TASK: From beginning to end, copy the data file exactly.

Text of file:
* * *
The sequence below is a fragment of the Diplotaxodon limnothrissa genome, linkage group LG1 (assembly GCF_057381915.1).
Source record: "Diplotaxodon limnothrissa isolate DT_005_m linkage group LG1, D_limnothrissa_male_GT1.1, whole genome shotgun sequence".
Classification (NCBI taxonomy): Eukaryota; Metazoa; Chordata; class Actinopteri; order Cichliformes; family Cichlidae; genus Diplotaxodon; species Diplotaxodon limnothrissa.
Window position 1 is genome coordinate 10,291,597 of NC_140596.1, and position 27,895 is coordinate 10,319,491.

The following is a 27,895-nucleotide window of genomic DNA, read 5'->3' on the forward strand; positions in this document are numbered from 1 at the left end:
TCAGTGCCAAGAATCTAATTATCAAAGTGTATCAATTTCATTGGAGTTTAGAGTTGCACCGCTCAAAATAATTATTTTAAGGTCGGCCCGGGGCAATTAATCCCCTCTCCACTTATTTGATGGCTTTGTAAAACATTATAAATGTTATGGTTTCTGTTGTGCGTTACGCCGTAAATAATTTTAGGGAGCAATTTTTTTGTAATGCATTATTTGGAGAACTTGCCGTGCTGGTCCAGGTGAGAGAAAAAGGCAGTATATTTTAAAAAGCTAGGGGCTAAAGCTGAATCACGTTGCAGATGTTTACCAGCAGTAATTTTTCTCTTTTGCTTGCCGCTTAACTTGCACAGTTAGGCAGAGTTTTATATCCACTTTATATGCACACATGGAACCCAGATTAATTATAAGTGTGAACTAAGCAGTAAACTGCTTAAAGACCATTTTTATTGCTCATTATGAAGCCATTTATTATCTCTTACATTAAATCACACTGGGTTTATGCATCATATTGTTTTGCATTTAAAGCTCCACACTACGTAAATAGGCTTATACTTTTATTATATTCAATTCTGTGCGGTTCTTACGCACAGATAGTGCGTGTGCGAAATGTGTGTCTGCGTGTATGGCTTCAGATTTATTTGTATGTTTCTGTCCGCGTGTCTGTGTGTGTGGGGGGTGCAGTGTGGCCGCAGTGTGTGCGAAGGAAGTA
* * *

The sequence below is a fragment of the Diplotaxodon limnothrissa genome, linkage group LG1 (assembly GCF_057381915.1).
Source record: "Diplotaxodon limnothrissa isolate DT_005_m linkage group LG1, D_limnothrissa_male_GT1.1, whole genome shotgun sequence".
Classification (NCBI taxonomy): Eukaryota; Metazoa; Chordata; class Actinopteri; order Cichliformes; family Cichlidae; genus Diplotaxodon; species Diplotaxodon limnothrissa.
Window position 1 is genome coordinate 10,291,597 of NC_140596.1, and position 27,895 is coordinate 10,319,491.

The following is a 27,895-nucleotide window of genomic DNA, read 5'->3' on the forward strand; positions in this document are numbered from 1 at the left end:
TCAGTGCCAAGAATCTAATTATCAAAGTGTATCAATTTCATTGGAGTTTAGAGTTGCACCGCTCAAAATAATTATTTTAAGGTCGGCCCGGGGCAATTAATCCCCTCTCCACTTATTTGATGGCTTTGTAAAACATTATAAATGTTATGGTTTCTGTTGTGCGTTACGCCGTAAATAATTTTAGGGAGCAATTTTTTTGTAATGCATTATTTGGAGAACTTGCCGTGCTGGTCCAGGTGAGAGAAAAAGGCAGTATATTTTAAAAAGCTAGGGGCTAAAGCTGAATCACGTTGCAGATGTTTACCAGCAGTAATTTTTCTCTTTTGCTTGCCGCTTAACTTGCACAGTTAGGCAGAGTTTTATATCCACTTTATATGCACACATGGAACCCAGATTAATTATAAGTGTGAACTAAGCAGTAAACTGCTTAAAGACCATTTTTATTGCTCATTATGAAGCCATTTATTATCTCTTACATTAAATCACACTGGGTTTATGCATCATATTGTTTTGCATTTAAAGCTCCACACTACGTAAATAGGCTTATACTTTTATTATATTCAATTCTGTGCGGTTCTTACGCACAGATAGTGCGTGTGCGAAATGTGTGTCTGCGTGTATGGCTTCAGATTTATTTGTATGTTTCTGTCCGCGTGTCTGTGTGTGTGGGGGGTGCAGTGTGGCCGCAGTGTGTGCGAAGGAAGTA